After we finished collecting clay (and I took a brisk swim in Lake Superior to wash off the clay covering my legs and arms), we sat on the beach and kneaded sand into our clay as a binder. Once the clay had the sand worked into it and had dried out a little, we proceeded to make pots and beads and figurines and whatever else people felt like making. When they dry (possibly tonight or tomorrow), Wanda and her family will fire them in the firepit they dug on the beach.
Shortly before we had to take off, I took my second swim (to wash off the clay I had smeared on my arms in a futile attempt to fend off bugs) and dove head first into the cold waters of Lake Superior. I was a little disappointed that we couldn’t stay longer — I could get used to a life like this.
I’ve just returned from my first ever pow wow, the 17th annual Bay Mills Honoring Our Veterans Pow Wow to be specific. My photos are here. For those unaware, a pow wow is basically a drum and dance competition within the community — and sometimes competitors come from neighboring reservations and tribes. The dancers are judged both on their skills as a dancer and on their regalia, most of which was breathtaking. I can’t even begin to imagine the number of hours spent on the bead work alone!
We showed up for the start on Friday and I was a little let down by the casualness of what I saw. But it turns out, Friday was just the hand drum competition and the just-for-fun two-step “competition.” The Grand Entry (which I took pictures of before I learned it was sacred — they’ve been deleted) didn’t take place until Saturday afternoon. The remainder of Saturday and Sunday was filled with impressive competition dancing and intertribals.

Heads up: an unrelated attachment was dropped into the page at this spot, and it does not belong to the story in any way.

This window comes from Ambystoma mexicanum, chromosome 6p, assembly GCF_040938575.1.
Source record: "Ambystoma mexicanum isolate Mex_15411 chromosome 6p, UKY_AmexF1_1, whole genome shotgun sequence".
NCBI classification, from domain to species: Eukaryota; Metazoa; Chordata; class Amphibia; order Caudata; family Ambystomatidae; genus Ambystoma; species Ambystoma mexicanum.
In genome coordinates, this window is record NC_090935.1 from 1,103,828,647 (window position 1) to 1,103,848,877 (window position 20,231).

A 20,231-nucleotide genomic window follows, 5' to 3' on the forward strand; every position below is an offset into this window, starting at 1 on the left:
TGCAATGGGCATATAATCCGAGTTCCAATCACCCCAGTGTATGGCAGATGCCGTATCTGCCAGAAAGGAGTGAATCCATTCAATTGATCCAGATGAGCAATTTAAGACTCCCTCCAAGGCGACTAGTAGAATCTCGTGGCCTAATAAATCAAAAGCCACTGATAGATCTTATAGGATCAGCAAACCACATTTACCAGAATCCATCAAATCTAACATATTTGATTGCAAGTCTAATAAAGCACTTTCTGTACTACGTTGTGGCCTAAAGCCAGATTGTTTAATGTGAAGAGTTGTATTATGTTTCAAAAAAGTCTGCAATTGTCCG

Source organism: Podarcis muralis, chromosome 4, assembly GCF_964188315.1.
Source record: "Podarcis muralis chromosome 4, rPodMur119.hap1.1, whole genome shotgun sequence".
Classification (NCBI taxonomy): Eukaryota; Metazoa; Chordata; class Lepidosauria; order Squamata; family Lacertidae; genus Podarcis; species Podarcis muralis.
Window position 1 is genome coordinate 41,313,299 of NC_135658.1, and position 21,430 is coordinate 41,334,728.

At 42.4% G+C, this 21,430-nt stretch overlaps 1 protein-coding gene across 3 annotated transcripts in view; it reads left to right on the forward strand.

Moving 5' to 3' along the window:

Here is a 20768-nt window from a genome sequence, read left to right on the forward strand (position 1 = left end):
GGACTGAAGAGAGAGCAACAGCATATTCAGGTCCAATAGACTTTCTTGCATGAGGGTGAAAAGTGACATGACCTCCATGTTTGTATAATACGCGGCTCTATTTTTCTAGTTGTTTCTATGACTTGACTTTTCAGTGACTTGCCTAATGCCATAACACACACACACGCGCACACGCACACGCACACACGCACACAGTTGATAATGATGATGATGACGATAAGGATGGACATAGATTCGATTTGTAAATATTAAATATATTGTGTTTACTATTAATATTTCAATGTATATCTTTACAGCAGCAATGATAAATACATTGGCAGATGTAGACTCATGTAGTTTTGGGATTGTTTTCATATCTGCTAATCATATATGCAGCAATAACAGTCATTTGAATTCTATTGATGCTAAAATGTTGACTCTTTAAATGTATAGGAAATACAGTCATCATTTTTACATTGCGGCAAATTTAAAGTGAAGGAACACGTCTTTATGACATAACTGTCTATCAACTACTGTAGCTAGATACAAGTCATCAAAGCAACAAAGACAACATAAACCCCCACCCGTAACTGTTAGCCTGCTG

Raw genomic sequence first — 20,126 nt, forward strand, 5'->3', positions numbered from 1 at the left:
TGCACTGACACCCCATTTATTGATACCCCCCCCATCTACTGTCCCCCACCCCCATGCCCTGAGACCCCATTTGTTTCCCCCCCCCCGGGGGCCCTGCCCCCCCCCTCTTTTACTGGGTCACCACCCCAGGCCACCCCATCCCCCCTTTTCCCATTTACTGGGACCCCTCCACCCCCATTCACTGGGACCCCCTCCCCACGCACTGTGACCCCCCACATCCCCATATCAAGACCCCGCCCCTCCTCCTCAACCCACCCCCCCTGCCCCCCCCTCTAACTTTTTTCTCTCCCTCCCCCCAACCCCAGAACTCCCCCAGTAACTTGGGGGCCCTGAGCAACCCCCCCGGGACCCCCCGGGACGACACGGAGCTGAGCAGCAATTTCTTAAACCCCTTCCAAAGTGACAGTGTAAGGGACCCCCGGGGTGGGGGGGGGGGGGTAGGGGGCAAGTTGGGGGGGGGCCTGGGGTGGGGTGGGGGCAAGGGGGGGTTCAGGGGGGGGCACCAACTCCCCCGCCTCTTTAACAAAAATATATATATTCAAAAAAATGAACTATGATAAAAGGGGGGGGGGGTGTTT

Dancers are categorized by gender, age group (juniors, teens, adult, and golden agers), and style of dance. Men’s dancing, which is for the most part flashier than women’s dancing, has three styles: traditional, grass, and fancy. Fancy, as the name suggests, is the most intricate of the three, both in dance steps and regalia, and seemed to be the crowd favorite. By comparison, women’s traditional is much more controlled — the movement is minimal and the focus is on positioning. Each little movement has deep healing significance. Women’s jingle, as it sounds, is the noisiest of the women’s dances. The regalia for these dances are covered in little metal cones which “jingle” as they dance. However, I preferred women’s fancy shawl dancing, which has the most elaborate quilting of any of the women’s costumes.
In between the competition dance rounds were the intertribal dances. During these dances, which were open to anyone, each of the five drum groups were judged. The singing drum groups consist of around six men who all beat the same drum while singing. The students in my class told me that women are not allowed to beat the main drum, though they can play the hand drums and sing. Indeed, two of the five groups had a woman singer who stood behind the drummer and joined in the choruses — and they were the groups who took first and second in the competition.
Beyond the competition part of the pow wow were vendors selling their wares and food — mmm, fry bread and wild rice soup. The whole thing had an air of any other small town celebration that I’ve been to. Little kids ran around, high school students hung in the back seeming too cool for it all (but not too cool to skip it entirely), and parents and grandparents beamed with pride when it came their kid’s turn to compete. With the exception of the rainstorm that blew threw in the middle of Saturday, the weather was gorgeous. It was a great way to spend a weekend.